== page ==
Research Designs and Damage Assessments: Appropriate Response to Treat Irrevocably Effected Places

Part of: Society for American Archaeology 80th Annual Meeting, San Francisco, CA (2015)

Despite efforts by regulatory and law enforcement agencies, damage to important places still occasionally occurs. Often this damage not only affects the scientific value of a place, but also the importance of that place to indigenous communities. The issue we explore here is what are the appropriate and ethical responses that can be employed to "mitigate the adverse effect?" Is further traditional archaeological research (e.g. excavation) a valid response to treat the already damaged portion of the place or site that retains integrity? And is it the only response? We explore the range of treatments available and address the need for regulatory amendments to insure that damaged places are treated appropriately.

Resources Inside This Collection (Viewing 1-6 of 6)

  • Documents (6)

  • Amity Pueblo: A Different Sort of Horror (2015)
    DOCUMENT Citation Only Nina Swidler. Johna Hutira. Joyce Francis.

    In 2011, a portion of Amity Pueblo, located in northeastern Arizona on State land, was extensively damaged by a federally-funded development project. After heavy equipment disturbed features and burials, exposing over 40,000 cultural items, it was no surprise that Arizona permanently cancelled the project. While archaeologists previously evaluated the Pueblo as eligible for listing on the National Register under criterion d for its scientific research potential, four tribes countered that Amity...

  • Applying the Principles of MATRIX in the Real World (2015)
    DOCUMENT Citation Only Shereen Lerner.

    In 2001, the SAA received a National Science Foundation grant to revise undergraduate archaeology curriculum to reflect the needs of archaeologists in today’s world. As part of this grant, seven principles were developed: (1) discuss the importance of stewardship, (2) take into account the diverse pasts of stakeholders, (3) articulate the social relevance of the past, (4) include a consideration of archaeological ethics and values, (5) teach effective written and oral communication, (6) provide...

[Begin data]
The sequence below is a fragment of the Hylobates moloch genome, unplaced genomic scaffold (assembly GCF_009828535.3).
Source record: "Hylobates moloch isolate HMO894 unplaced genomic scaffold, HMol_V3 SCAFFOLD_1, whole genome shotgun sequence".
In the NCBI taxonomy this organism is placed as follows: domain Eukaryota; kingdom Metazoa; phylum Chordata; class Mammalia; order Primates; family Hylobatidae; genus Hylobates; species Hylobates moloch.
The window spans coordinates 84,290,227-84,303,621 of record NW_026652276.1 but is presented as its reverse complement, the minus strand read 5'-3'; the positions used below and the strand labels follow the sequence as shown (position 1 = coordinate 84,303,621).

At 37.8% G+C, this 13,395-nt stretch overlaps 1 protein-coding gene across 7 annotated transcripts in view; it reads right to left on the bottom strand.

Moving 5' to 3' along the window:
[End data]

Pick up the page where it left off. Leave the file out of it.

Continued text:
• Caring for the Honuukvetam Pimuu've: Lessons from the Metropole Project, Avalon, Catalina Island, California (2015)
    DOCUMENT Citation Only Desiree Martinez. Cindi Alvitre.

    While conducting necessary structural upgrades to the electrical system in the City of Avalon on Catalina Island, Southern California Edison (SCE) came upon Gabrielino (Tongva) ancestral remains. The ancestral remains were considered a possibility since the work was within the boundaries of a known village site (CA-SCAI-29) and the location had produced ancestral remains in the past. Prior to the start of the project, SCE consulted and worked with the Most Likely Descendant (MLD), as identified...

  • Collaborative Pfforts to Preserve Los Angeles'History: Saving The Campo Santo (2015)
    DOCUMENT Citation Only Joseph Ontiveros. Desiree Martinez.

    In October 2010, human remains were uncovered during the development of Los Angeles County land leased to the La Plaza De Cultura y Artes located in the heart of Los Angeles, California. The remains, which were within the well-known Camp Santo historic cemetery, were that of Los Pobladores, Native Americans, indigenous Mexicans, and the Gente de Razon, the very people who founded and built the Pueblo of Los Angeles during the early and mid 1800's. Over 90 individuals were removed, unbeknownst to...

  • Getting Right with the Damage: Archaeological Value and Cost of Restoration and Repair Determinations Archaeological Damage Cases (2015)
    DOCUMENT Citation Only Martin McAllister.

    Criminal and civil prosecutions under ARPA require archaeological value and cost of restoration and repair determinations for unauthorized damage to archaeological resources on federal and Indian lands. These determinations also are necessary for archaeological damage cases prosecuted under other applicable federal and state statutes in order to provide monetary measures of the severity of harm. They must be done correctly to meet both the statutory requirements and the legal standards for...

  • Mitigating the Sacred? Examining the Role of Native American Associative Values in Resolving Adverse Effect (2015)
    DOCUMENT Citation Only Theresa Pasqual. Kurt Dongoske.

    Under federal historic preservation legislation, mitigating adverse effects to archaeological sites commonly involves treating the site as a materialistic entity from which scientific information about the past is retrieved through systematic data recovery. Native American associative values associated with archaeological sites that view these places as sacred because they are home of ancestors that exhibit physical affirmations of oral histories and collective cultural identities are rarely...